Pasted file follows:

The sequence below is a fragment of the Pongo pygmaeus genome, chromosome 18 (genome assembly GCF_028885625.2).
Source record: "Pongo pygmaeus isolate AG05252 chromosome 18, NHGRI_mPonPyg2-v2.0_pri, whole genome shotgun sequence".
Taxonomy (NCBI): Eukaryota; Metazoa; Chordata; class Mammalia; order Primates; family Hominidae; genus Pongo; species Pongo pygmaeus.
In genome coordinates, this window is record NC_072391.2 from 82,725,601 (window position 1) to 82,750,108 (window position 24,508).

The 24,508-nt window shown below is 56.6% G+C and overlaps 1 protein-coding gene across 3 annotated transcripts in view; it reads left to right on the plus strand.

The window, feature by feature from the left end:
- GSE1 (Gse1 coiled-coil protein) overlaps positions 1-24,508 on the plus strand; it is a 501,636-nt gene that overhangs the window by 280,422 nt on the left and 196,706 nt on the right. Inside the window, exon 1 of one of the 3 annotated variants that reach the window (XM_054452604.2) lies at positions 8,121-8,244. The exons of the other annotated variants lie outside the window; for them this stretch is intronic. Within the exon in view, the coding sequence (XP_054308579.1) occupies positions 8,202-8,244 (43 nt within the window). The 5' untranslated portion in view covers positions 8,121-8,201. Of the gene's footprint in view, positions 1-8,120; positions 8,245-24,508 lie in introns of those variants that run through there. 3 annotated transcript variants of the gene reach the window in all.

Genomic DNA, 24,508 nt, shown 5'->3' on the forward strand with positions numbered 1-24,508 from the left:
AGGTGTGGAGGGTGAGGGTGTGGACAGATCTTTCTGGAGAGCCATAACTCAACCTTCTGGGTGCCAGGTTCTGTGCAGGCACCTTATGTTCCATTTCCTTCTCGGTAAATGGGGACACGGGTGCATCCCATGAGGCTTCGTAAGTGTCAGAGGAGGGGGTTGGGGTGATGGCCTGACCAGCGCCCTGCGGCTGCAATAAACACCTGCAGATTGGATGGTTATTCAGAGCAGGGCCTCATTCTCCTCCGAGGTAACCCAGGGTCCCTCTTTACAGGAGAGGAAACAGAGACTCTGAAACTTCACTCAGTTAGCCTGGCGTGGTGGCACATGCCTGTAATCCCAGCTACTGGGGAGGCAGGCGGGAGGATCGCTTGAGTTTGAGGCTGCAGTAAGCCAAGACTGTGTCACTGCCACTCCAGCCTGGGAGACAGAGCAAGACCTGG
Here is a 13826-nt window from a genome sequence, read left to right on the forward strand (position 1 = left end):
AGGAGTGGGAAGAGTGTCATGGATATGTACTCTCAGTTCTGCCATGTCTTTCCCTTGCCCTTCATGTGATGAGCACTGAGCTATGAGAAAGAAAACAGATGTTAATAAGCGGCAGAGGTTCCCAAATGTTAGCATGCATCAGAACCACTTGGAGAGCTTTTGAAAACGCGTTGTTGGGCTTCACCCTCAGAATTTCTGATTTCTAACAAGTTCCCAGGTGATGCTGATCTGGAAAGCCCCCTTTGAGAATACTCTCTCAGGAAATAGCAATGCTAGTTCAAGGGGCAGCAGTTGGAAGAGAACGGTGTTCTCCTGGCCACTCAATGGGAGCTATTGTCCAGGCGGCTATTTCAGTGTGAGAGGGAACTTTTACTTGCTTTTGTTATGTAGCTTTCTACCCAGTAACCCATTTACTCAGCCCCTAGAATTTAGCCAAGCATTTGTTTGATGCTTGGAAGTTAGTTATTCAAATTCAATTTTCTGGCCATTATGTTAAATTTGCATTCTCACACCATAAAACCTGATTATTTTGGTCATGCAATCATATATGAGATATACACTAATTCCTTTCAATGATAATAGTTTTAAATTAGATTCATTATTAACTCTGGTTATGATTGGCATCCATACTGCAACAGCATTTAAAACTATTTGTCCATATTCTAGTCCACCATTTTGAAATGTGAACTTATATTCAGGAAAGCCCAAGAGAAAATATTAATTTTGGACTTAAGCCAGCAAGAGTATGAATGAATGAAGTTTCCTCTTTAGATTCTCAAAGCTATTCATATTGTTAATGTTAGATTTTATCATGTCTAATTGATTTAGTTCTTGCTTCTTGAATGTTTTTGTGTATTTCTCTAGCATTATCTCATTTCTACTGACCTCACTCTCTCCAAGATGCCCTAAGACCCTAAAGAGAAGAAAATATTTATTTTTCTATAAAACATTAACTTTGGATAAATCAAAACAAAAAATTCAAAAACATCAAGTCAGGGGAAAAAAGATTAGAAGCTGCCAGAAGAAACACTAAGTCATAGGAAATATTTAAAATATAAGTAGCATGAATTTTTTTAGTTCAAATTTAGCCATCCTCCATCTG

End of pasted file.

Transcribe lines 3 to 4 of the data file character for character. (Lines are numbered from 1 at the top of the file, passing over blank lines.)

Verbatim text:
Taxonomy (NCBI): Eukaryota; Metazoa; Chordata; class Mammalia; order Primates; family Hominidae; genus Pongo; species Pongo pygmaeus.
In genome coordinates, this window is record NC_072391.2 from 82,725,601 (window position 1) to 82,750,108 (window position 24,508).